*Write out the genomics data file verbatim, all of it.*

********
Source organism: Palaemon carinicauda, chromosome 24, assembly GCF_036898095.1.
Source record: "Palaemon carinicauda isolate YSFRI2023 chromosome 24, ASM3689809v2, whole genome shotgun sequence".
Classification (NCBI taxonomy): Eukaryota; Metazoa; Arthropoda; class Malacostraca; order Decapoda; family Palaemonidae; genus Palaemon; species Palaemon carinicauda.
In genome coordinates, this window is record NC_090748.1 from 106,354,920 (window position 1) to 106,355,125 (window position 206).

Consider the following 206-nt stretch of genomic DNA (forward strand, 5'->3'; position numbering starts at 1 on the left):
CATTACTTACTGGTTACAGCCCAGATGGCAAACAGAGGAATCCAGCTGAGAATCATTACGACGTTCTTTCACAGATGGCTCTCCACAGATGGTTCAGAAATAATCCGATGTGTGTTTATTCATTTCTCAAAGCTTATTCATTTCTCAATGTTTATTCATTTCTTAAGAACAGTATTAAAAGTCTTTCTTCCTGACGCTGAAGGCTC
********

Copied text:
Source organism: Palaemon carinicauda, chromosome 24, assembly GCF_036898095.1.
Source record: "Palaemon carinicauda isolate YSFRI2023 chromosome 24, ASM3689809v2, whole genome shotgun sequence".
Classification (NCBI taxonomy): Eukaryota; Metazoa; Arthropoda; class Malacostraca; order Decapoda; family Palaemonidae; genus Palaemon; species Palaemon carinicauda.
In genome coordinates, this window is record NC_090748.1 from 106,354,920 (window position 1) to 106,355,125 (window position 206).

Consider the following 206-nt stretch of genomic DNA (forward strand, 5'->3'; position numbering starts at 1 on the left):
CATTACTTACTGGTTACAGCCCAGATGGCAAACAGAGGAATCCAGCTGAGAATCATTACGACGTTCTTTCACAGATGGCTCTCCACAGATGGTTCAGAAATAATCCGATGTGTGTTTATTCATTTCTCAAAGCTTATTCATTTCTCAATGTTTATTCATTTCTTAAGAACAGTATTAAAAGTCTTTCTTCCTGACGCTGAAGGCTC